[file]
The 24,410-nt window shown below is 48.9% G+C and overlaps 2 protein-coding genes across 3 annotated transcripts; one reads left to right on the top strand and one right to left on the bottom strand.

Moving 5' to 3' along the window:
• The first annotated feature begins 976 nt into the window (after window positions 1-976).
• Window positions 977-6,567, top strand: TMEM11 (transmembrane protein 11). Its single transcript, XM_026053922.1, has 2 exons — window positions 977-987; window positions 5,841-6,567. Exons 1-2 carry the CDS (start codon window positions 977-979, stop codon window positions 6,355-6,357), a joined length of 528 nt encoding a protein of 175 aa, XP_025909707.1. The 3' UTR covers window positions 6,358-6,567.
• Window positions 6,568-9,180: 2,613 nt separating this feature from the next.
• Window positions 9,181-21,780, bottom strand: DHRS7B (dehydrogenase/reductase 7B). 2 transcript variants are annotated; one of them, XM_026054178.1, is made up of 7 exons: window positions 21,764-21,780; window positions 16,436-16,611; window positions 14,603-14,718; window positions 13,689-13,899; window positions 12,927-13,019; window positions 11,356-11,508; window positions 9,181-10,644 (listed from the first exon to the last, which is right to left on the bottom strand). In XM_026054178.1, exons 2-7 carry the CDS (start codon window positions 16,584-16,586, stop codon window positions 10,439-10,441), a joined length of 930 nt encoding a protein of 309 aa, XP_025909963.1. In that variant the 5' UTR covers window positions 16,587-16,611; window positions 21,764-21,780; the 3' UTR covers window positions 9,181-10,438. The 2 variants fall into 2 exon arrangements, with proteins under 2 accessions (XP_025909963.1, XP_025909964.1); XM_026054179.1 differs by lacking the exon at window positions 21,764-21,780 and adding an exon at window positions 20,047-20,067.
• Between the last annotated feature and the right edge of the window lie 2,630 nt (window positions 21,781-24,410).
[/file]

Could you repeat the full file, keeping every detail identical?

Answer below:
The 24,410-nt window shown below is 48.9% G+C and overlaps 2 protein-coding genes across 3 annotated transcripts; one reads left to right on the top strand and one right to left on the bottom strand.

Moving 5' to 3' along the window:
• The first annotated feature begins 976 nt into the window (after window positions 1-976).
• Window positions 977-6,567, top strand: TMEM11 (transmembrane protein 11). Its single transcript, XM_026053922.1, has 2 exons — window positions 977-987; window positions 5,841-6,567. Exons 1-2 carry the CDS (start codon window positions 977-979, stop codon window positions 6,355-6,357), a joined length of 528 nt encoding a protein of 175 aa, XP_025909707.1. The 3' UTR covers window positions 6,358-6,567.
• Window positions 6,568-9,180: 2,613 nt separating this feature from the next.
• Window positions 9,181-21,780, bottom strand: DHRS7B (dehydrogenase/reductase 7B). 2 transcript variants are annotated; one of them, XM_026054178.1, is made up of 7 exons: window positions 21,764-21,780; window positions 16,436-16,611; window positions 14,603-14,718; window positions 13,689-13,899; window positions 12,927-13,019; window positions 11,356-11,508; window positions 9,181-10,644 (listed from the first exon to the last, which is right to left on the bottom strand). In XM_026054178.1, exons 2-7 carry the CDS (start codon window positions 16,584-16,586, stop codon window positions 10,439-10,441), a joined length of 930 nt encoding a protein of 309 aa, XP_025909963.1. In that variant the 5' UTR covers window positions 16,587-16,611; window positions 21,764-21,780; the 3' UTR covers window positions 9,181-10,438. The 2 variants fall into 2 exon arrangements, with proteins under 2 accessions (XP_025909963.1, XP_025909964.1); XM_026054179.1 differs by lacking the exon at window positions 21,764-21,780 and adding an exon at window positions 20,047-20,067.
• Between the last annotated feature and the right edge of the window lie 2,630 nt (window positions 21,781-24,410).